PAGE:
Cutaneous T-Cell Lymphoma



Patient Story





A 52-year-old black woman presented with a 7-month history of a hypopigmented rash in a symmetric distribution on her upper thighs and arms (Figures 176-1 and 176-2). She had been from evacuated New Orleans following Hurricane Katrina. She had waded through polluted waters for hours before being rescued by a boat. Four days passed before she had access to a shower at which time she noticed a single erythematous spot the size of a silver dollar on her left thigh. Over the next several weeks, it faded to hypopigmented macules and plaques and eventually spread to both thighs and arms. The physical examination revealed no lymphadenopathy. A hematoxylin and eosin (H&E) stain of a full-thickness punch biopsy revealed “cerebriform” lymphocytes at the dermal-epidermal junction characteristic of mycosis fungoides (MF), a type of cutaneous T-cell lymphoma (CTCL). Her blood tests were essentially normal, and she was HIV-negative. The patient reported no improvement with topical high-potency generic steroid to affected areas and is currently receiving narrow-band UVB treatment twice weekly.







Figure 176-1



The hypopigmented patches of mycosis fungoides on the thighs of a 52-year-old black woman. This is the patch stage of the disease. Although this mimicked vitiligo, the distribution and appearance warranted a biopsy that provided a definitive diagnosis of mycosis fungoides. (Courtesy of Richard P. Usatine, MD.)








Figure 176-2



Hypopigmented patches on the arm of the woman in Figure 176-1 with mycosis fungoides. (Courtesy of Richard P. Usatine, MD.)







Introduction





CTCL clinically and biologically represent a heterogeneous group of non-Hodgkin lymphomas, with MF and Sézary syndrome being the most common subtypes.1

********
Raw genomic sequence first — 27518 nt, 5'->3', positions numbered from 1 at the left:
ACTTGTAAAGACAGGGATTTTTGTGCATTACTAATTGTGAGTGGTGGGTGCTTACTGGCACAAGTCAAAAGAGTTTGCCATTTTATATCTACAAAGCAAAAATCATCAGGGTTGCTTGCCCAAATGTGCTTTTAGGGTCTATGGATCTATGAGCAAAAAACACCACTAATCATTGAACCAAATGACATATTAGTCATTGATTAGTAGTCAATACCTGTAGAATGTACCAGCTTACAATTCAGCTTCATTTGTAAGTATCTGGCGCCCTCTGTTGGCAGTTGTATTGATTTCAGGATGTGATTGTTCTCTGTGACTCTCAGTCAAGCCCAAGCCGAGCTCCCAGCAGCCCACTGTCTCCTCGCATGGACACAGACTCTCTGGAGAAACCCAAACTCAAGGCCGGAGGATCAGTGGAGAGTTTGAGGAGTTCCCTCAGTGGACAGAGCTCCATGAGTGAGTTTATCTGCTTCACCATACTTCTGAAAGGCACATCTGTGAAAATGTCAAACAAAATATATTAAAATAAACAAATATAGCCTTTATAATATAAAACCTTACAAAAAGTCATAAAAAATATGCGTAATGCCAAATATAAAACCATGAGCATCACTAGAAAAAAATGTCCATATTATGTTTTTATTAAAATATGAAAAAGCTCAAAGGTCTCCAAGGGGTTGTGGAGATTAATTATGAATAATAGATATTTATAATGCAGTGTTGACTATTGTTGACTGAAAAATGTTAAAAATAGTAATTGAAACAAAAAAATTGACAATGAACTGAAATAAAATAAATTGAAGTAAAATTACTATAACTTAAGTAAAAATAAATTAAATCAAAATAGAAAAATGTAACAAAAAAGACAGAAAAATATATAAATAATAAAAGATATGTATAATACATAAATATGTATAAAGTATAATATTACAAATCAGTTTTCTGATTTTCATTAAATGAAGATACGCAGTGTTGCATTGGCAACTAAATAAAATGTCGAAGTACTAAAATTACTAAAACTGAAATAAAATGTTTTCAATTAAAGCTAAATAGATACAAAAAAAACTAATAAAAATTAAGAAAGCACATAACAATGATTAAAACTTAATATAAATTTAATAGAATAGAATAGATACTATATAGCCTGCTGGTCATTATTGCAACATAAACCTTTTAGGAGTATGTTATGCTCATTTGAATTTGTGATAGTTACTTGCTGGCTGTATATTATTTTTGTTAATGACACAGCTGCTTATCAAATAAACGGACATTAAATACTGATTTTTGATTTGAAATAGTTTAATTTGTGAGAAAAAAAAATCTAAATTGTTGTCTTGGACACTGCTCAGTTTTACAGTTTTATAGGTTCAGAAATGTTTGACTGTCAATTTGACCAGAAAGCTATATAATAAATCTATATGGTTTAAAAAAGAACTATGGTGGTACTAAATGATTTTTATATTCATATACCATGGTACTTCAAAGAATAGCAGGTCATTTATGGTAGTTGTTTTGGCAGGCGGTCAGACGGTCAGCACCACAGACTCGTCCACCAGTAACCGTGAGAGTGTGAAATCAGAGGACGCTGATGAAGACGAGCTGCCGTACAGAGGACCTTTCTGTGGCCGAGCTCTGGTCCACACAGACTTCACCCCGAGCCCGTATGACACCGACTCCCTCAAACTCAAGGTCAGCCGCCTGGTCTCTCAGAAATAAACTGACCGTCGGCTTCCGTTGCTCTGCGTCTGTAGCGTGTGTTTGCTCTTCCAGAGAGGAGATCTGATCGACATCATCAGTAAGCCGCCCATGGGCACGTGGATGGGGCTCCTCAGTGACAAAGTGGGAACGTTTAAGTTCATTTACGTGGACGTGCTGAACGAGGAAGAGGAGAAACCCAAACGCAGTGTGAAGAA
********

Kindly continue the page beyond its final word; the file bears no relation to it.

Epidemiology






  • The annual incidence of CTCL in the United States has increased from 2.8 per 1 million (1973 to 1977) to 9.6 per 1 million (1998 to 2002) according to data from Criscione and Weinstock.2
  • CTCL is a rare disease, with 1000 new cases per year in the United States, comprising approximately 0.5% of all non-Hodgkin lymphoma cases.3,4
  • The two most common types of CTCL are MF (50% to 72%), which is generally indolent in behavior, and Sézary syndrome (1% to 3%), an aggressive leukemic form of the disease.2
  • It is more common in African Americans than in whites, with an incidence ratio of 6:1.3
  • It is more common in males, with a male-to-female ratio of 2:1.
  • Median age at presentation is between 50 and 70 years,2 although pediatric and young adult cases do occur.1






Etiology and Pathophysiology






  • The exact etiology of CTCL is unknown, but environmental, infectious, and genetic causes have been suggested. CTCL is a malignant lymphoma of helper T cells that usually remain confined to skin and lymph nodes (LNs). MF is a specific type of CTCL named for the mushroom-like skin tumors seen in severe cases.3
  • Human T-lymphocytic virus (HTLV) types 1 and 2, HIV-1, cytomegalovirus (CMV), Epstein-Barr virus (EBV), and Borrelia burgdorferi have been suggested, but unproven, infectious causes of MF.4,5 Environmental exposure to Agent Orange may be responsible for some cases.3 There is one case report of possible conjugal transmission of MF between a heterosexual couple who developed advanced MF within 14 months of one another.5